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National focus on DPS race

A national media blitz by Denver school board candidate Emily Sirota is shaking up the race in southeast Denver but it’s unclear whether it will help her win.

“While it might have some effect, I don’t know if it’s going to touch enough people in southeast Denver,” said Denver pollster and political analyst Floyd Ciruli. “It lacks a certain kind of believability.”

Sirota, who has appeared on national television and radio shows in the past week, is running against Anne Rowe for the seat being vacated by Bruce Hoyt, who is term-limited.

Their race had garnered little media attention – locally or nationally – before Sirota’s former boss, Montana Gov. Brian Schweitzer, appeared at an Oct. 13 Denver fundraiser for her. She lived in Montana prior to moving to Denver in June 2007.

A week later, Sirota’s husband, author and radio talk show host David Sirota, who worked on an earlier Schweitzer campaign, wrote a column for Salon.com titled “W. enters my wife’s school board race.”

In that piece, Sirota used a Denver visit three days earlier by former President George W. Bush to lament the course of his wife’s race, and the degree to which he saw it being influenced by “unfathomable sums of money” being poured into it.

Sirota wrote the Bush visit was “clearly designed to influence the education debate dominating the upcoming school board election,” but offered nothing further linking Bush to his wife’s race or to the DPS battles in general.

The same day, columnist John Nichols blogged about Sirota’s race for the Nation.com in a piece labeled “Big money, big media, secret agendas: Welcome to America’s wildest school board race.”

Nichols, who wrote that he knew and respected David Sirota, echoed many of Sirota’s views about the race, casting the southeast Denver contest as being affected by “all the pathologies of national politics.”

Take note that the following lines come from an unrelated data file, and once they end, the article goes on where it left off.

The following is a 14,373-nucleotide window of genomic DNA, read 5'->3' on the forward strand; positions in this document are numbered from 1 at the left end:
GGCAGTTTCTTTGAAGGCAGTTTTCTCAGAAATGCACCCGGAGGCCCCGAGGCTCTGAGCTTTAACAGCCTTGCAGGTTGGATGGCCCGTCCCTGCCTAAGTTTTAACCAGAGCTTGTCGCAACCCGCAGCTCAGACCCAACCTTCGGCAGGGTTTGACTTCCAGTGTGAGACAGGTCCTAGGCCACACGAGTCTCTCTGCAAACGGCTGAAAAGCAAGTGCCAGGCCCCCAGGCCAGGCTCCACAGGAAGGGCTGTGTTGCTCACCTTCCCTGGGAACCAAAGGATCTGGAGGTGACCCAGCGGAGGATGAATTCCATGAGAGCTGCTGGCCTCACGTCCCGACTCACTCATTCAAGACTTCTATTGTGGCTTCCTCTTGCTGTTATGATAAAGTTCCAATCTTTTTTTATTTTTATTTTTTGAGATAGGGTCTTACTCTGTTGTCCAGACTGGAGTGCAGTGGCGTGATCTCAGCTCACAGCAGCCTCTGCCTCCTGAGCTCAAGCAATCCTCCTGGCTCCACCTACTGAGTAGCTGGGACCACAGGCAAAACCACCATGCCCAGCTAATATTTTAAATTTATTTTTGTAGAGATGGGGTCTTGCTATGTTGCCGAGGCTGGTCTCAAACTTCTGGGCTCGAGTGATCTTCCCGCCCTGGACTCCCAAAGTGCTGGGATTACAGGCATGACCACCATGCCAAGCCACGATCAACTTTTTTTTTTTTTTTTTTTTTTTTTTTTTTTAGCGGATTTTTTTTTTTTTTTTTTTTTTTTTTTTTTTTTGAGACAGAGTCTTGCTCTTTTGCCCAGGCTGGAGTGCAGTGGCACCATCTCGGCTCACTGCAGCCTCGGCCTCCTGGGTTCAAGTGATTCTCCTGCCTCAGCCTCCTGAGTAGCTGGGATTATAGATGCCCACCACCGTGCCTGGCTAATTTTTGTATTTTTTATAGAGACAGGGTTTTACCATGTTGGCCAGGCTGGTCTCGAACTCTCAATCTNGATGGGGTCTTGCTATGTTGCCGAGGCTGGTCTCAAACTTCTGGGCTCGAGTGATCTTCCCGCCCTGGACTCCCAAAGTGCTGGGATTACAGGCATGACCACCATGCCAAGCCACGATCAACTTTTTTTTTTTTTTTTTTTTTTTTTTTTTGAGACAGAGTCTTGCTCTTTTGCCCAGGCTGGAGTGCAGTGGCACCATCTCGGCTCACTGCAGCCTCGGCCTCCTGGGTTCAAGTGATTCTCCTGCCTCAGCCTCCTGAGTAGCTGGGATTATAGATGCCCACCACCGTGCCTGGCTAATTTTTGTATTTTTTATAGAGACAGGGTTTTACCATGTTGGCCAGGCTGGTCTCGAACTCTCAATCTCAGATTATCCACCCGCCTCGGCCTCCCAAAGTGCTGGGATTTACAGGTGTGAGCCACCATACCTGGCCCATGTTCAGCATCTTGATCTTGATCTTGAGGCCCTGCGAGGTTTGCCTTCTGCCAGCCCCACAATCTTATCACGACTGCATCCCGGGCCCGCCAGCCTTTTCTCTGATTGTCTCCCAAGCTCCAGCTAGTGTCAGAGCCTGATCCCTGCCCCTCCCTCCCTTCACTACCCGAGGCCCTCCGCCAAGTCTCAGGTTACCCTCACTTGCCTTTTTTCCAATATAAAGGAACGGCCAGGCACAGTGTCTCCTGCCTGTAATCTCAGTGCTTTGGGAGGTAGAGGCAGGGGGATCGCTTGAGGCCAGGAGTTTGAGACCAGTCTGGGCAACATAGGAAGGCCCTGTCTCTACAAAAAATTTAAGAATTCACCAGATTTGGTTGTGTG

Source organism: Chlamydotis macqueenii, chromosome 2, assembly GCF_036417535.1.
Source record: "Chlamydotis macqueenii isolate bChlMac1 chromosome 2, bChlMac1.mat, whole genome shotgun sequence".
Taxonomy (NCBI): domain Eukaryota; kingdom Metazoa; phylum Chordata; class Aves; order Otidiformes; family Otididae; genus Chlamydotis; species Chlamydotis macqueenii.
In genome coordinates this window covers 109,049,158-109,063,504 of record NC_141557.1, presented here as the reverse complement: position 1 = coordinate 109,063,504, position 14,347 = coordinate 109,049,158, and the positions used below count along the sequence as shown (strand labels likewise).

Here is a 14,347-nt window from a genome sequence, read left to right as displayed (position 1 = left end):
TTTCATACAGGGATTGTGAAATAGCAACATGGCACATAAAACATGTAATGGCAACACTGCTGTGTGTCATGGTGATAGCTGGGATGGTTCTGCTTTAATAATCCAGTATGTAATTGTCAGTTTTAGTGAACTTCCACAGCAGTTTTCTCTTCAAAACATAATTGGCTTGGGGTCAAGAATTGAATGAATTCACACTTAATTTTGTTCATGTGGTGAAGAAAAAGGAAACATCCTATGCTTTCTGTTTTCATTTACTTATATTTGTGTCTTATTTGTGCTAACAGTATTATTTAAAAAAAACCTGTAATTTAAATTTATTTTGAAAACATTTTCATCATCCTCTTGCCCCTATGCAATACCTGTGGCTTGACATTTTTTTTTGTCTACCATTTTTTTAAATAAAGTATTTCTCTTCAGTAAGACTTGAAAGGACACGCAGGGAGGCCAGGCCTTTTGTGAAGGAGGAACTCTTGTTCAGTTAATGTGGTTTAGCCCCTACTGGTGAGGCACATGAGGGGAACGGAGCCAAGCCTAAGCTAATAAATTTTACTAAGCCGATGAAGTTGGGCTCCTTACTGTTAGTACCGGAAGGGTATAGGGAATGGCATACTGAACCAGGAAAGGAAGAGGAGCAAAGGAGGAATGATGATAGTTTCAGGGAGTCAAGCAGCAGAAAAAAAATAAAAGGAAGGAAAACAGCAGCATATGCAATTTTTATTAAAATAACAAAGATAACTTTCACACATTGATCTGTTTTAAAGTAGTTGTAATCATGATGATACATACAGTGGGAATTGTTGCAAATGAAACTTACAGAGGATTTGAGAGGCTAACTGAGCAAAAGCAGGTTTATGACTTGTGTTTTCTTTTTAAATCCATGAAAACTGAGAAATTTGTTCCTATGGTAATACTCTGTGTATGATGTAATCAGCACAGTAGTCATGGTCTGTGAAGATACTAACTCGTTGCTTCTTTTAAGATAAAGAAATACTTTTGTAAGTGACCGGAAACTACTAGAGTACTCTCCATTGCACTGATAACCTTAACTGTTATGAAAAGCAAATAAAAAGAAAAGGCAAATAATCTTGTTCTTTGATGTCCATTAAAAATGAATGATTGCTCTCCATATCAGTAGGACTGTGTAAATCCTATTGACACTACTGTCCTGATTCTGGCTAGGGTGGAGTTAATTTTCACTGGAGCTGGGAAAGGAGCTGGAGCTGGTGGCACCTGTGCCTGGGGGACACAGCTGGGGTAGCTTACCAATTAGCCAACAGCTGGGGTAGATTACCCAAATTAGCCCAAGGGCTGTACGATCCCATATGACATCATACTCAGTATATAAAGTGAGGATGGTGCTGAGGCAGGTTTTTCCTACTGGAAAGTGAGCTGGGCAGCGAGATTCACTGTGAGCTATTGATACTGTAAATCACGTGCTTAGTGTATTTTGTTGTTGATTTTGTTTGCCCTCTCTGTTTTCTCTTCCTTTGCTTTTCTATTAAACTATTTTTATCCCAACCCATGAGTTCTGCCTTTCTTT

“At this point, I’m confused. Is she running for the Denver school board or the national school board?” asked former Colorado Speaker of the House Terrance Carroll, a Rowe supporter.

“Her husband, David Sirota, is trying to call in every chip he has, from every progressive group and every progressive media outlet that will listen to him.”

On MSNBC: “Wildest and weirdest race of 2011”

The national media blitz continued with Emily Sirota’s appearance Monday night on MSNBC’s “The Last Word With Lawrence O’Donnell,” in which the host cast the Rowe-Sirota battle as “the wildest and weirdest race of 2011” and a “partisan proxy” in the war of “Democrats and Republicans going on in this country.”

Money in Rowe-Sirota race

  • Totals raised as of first filing period ending Oct. 6: Rowe – $176,320, Sirota – $57,962.26
  • Rowe’s top contributors: Dan Ritchie, CEO of the Denver Center for the Performing Arts, $26,000; Henry Gordon, president of Strata Capital in Englewood, $25,000; Michael T. Fries, CEO of Liberty Media, $20,000; more than 250 total donors
  • Sirota’s top contributors: Denver Classroom Teachers Association, small donor committee, $22,500; Leo Hindery, managing partner of InterMedia, New York, $5,000; Denver school board member Jeannie Kaplan, $2,352; more than 200 donors total
  • Top dollars raised for DPS school board races: Current – $213,789 for at-large citywide candidate Happy Haynes; Past – At-large candidate Mary Seawell raised a total of $240,605 in 2009

Both Rowe and Sirota are registered Democrats.

Emily Sirota’s national media tour continued Wednesday, when she took to the airwaves to talk with progressive radio host Thom Hartmann. He said his attention was drawn to the race by a tape of a Denver television report on the Rowe/Sirota battle that “my colleague and friend David Sirota sent to me.”